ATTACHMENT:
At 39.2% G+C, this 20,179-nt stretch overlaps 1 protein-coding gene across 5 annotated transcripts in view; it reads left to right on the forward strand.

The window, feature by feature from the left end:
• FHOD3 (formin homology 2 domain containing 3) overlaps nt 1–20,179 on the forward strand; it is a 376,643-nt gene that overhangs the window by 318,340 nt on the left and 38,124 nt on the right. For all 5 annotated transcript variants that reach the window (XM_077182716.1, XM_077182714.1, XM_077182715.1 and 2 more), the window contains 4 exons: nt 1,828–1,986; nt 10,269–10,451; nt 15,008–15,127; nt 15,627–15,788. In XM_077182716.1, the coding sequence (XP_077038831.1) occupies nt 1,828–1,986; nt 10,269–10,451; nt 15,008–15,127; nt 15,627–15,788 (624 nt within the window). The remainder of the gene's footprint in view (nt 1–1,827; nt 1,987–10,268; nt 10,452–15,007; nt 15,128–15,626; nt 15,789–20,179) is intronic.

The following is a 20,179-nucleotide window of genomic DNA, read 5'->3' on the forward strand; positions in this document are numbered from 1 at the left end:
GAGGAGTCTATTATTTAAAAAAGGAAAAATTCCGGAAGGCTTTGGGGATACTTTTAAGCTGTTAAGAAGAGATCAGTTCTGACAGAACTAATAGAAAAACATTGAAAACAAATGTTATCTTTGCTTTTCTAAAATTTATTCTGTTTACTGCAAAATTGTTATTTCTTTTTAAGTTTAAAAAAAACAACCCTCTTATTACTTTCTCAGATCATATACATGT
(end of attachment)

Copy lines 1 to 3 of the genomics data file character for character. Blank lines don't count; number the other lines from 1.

At 39.2% G+C, this 20,179-nt stretch overlaps 1 protein-coding gene across 5 annotated transcripts in view; it reads left to right on the forward strand.

The window, feature by feature from the left end:
• FHOD3 (formin homology 2 domain containing 3) overlaps nt 1–20,179 on the forward strand; it is a 376,643-nt gene that overhangs the window by 318,340 nt on the left and 38,124 nt on the right. For all 5 annotated transcript variants that reach the window (XM_077182716.1, XM_077182714.1, XM_077182715.1 and 2 more), the window contains 4 exons: nt 1,828–1,986; nt 10,269–10,451; nt 15,008–15,127; nt 15,627–15,788. In XM_077182716.1, the coding sequence (XP_077038831.1) occupies nt 1,828–1,986; nt 10,269–10,451; nt 15,008–15,127; nt 15,627–15,788 (624 nt within the window). The remainder of the gene's footprint in view (nt 1–1,827; nt 1,987–10,268; nt 10,452–15,007; nt 15,128–15,626; nt 15,789–20,179) is intronic.